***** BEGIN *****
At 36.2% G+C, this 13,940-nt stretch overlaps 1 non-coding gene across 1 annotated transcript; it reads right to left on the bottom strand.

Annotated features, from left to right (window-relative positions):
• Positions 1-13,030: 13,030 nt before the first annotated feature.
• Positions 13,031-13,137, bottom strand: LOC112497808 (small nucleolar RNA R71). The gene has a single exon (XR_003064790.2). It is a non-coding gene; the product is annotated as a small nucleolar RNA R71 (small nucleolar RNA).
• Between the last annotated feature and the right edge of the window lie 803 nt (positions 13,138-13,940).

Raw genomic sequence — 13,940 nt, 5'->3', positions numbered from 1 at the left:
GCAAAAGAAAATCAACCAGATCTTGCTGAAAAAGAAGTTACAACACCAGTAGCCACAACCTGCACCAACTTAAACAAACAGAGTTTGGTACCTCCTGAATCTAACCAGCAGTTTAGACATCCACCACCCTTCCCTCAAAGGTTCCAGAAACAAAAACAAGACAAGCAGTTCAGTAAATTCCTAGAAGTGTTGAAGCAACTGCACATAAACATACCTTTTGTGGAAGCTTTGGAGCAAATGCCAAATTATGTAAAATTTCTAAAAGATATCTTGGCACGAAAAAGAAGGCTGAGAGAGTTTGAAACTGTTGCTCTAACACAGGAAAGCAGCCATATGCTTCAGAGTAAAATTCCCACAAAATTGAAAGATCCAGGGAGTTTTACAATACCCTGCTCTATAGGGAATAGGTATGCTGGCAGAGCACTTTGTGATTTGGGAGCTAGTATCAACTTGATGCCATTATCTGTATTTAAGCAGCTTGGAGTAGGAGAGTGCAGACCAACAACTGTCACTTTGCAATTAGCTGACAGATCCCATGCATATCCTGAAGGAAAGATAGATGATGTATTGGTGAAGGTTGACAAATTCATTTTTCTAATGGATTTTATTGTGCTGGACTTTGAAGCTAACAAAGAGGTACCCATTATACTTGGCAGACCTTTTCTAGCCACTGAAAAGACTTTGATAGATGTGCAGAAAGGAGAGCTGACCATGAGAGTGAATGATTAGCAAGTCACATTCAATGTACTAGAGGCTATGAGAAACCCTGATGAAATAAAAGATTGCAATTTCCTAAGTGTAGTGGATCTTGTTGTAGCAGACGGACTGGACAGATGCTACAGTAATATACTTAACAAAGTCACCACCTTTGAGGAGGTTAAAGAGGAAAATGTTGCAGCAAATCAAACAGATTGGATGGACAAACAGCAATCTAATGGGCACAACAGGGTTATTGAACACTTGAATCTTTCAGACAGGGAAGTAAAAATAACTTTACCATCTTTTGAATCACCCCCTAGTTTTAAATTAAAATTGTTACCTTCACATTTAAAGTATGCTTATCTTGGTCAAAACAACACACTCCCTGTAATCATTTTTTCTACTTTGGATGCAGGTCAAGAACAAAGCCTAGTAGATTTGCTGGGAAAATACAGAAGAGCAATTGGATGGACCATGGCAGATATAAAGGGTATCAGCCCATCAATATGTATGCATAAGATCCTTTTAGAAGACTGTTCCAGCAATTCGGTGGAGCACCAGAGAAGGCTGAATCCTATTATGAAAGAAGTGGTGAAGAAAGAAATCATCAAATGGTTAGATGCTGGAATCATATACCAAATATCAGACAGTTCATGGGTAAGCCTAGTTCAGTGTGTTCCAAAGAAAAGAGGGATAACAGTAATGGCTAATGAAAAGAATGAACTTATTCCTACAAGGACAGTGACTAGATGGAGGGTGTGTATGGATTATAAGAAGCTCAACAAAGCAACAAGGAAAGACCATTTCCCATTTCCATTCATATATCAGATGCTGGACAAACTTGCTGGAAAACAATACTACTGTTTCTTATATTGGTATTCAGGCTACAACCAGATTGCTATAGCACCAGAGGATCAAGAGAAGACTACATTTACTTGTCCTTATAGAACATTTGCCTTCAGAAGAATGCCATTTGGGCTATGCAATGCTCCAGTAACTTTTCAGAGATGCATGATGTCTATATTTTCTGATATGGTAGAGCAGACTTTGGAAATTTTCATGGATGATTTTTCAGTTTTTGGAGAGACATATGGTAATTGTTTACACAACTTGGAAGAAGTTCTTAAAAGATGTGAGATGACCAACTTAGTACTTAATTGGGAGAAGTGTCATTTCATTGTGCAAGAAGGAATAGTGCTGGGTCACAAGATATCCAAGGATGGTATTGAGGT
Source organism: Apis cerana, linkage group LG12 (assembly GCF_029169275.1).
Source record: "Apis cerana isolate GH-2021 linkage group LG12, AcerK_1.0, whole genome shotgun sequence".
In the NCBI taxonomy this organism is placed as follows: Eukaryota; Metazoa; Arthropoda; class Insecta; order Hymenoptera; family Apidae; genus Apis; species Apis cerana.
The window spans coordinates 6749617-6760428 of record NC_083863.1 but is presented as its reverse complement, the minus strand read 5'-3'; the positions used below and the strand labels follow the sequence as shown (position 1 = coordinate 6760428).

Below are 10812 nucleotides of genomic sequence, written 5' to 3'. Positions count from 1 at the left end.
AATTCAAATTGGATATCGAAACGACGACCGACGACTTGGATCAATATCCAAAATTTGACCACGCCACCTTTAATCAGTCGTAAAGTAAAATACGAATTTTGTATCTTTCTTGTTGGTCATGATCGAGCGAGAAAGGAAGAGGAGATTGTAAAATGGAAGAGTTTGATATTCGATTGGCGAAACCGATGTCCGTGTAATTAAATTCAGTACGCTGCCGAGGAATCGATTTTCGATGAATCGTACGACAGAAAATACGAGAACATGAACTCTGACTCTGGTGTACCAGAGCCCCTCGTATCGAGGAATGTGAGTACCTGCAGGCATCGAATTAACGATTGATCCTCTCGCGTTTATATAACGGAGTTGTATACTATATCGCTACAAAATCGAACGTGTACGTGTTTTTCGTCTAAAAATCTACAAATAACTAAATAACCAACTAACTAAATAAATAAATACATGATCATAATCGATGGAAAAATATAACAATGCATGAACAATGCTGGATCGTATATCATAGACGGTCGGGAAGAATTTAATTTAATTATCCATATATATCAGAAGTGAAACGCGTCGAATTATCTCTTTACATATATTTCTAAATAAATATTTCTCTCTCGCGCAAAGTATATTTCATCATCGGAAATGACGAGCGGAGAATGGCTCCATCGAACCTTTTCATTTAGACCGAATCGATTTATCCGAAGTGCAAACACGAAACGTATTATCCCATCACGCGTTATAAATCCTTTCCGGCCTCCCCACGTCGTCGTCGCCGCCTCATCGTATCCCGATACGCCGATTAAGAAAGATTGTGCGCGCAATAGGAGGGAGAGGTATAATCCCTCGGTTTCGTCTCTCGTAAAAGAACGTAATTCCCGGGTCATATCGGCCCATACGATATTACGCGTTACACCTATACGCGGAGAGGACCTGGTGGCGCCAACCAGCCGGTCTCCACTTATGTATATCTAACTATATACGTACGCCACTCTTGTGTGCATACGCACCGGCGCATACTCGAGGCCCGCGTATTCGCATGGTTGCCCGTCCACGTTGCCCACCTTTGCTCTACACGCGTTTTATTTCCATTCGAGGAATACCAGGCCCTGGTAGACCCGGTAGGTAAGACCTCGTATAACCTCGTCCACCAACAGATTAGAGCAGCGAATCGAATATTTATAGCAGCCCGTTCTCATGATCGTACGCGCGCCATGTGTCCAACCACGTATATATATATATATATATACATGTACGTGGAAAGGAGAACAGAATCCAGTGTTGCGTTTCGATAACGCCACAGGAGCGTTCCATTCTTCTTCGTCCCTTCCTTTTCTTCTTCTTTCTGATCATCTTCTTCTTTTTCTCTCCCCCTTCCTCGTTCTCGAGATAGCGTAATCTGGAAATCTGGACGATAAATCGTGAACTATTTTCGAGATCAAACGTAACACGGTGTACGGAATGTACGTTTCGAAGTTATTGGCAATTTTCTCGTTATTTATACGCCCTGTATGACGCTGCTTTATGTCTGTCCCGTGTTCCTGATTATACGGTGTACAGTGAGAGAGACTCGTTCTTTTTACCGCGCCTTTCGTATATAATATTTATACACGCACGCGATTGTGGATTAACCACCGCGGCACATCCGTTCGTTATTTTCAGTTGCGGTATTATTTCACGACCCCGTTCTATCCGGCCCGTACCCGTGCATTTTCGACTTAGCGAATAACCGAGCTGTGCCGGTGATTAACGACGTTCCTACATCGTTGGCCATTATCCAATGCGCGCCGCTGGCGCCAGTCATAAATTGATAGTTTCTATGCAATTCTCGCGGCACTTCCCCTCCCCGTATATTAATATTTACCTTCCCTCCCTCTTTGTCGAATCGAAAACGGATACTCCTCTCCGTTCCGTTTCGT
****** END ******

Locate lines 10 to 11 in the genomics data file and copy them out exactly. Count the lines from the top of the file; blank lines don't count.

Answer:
In the NCBI taxonomy this organism is placed as follows: Eukaryota; Metazoa; Arthropoda; class Insecta; order Hymenoptera; family Apidae; genus Apis; species Apis cerana.
The window spans coordinates 6749617-6760428 of record NC_083863.1 but is presented as its reverse complement, the minus strand read 5'-3'; the positions used below and the strand labels follow the sequence as shown (position 1 = coordinate 6760428).